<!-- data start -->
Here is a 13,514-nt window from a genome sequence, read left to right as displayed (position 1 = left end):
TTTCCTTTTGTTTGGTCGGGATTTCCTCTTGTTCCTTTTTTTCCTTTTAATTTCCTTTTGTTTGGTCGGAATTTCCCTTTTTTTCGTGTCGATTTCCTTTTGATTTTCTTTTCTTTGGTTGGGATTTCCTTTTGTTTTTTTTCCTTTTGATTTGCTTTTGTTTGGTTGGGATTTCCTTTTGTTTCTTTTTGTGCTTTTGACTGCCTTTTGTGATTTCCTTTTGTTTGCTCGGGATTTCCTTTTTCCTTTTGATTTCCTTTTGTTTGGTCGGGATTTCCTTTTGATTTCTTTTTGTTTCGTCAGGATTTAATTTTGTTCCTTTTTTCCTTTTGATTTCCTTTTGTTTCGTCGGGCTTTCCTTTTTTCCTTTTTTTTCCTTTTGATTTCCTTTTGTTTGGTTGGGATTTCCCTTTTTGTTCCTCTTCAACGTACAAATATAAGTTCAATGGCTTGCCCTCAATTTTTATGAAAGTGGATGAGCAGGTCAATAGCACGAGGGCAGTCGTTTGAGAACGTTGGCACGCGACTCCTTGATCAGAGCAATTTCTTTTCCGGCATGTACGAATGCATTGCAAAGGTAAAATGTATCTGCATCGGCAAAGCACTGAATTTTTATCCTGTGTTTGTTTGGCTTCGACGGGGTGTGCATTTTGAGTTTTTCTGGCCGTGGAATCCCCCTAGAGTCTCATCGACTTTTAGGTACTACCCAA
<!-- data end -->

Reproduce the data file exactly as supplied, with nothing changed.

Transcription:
Here is a 13,514-nt window from a genome sequence, read left to right as displayed (position 1 = left end):
TTTCCTTTTGTTTGGTCGGGATTTCCTCTTGTTCCTTTTTTTCCTTTTAATTTCCTTTTGTTTGGTCGGAATTTCCCTTTTTTTCGTGTCGATTTCCTTTTGATTTTCTTTTCTTTGGTTGGGATTTCCTTTTGTTTTTTTTCCTTTTGATTTGCTTTTGTTTGGTTGGGATTTCCTTTTGTTTCTTTTTGTGCTTTTGACTGCCTTTTGTGATTTCCTTTTGTTTGCTCGGGATTTCCTTTTTCCTTTTGATTTCCTTTTGTTTGGTCGGGATTTCCTTTTGATTTCTTTTTGTTTCGTCAGGATTTAATTTTGTTCCTTTTTTCCTTTTGATTTCCTTTTGTTTCGTCGGGCTTTCCTTTTTTCCTTTTTTTTCCTTTTGATTTCCTTTTGTTTGGTTGGGATTTCCCTTTTTGTTCCTCTTCAACGTACAAATATAAGTTCAATGGCTTGCCCTCAATTTTTATGAAAGTGGATGAGCAGGTCAATAGCACGAGGGCAGTCGTTTGAGAACGTTGGCACGCGACTCCTTGATCAGAGCAATTTCTTTTCCGGCATGTACGAATGCATTGCAAAGGTAAAATGTATCTGCATCGGCAAAGCACTGAATTTTTATCCTGTGTTTGTTTGGCTTCGACGGGGTGTGCATTTTGAGTTTTTCTGGCCGTGGAATCCCCCTAGAGTCTCATCGACTTTTAGGTACTACCCAA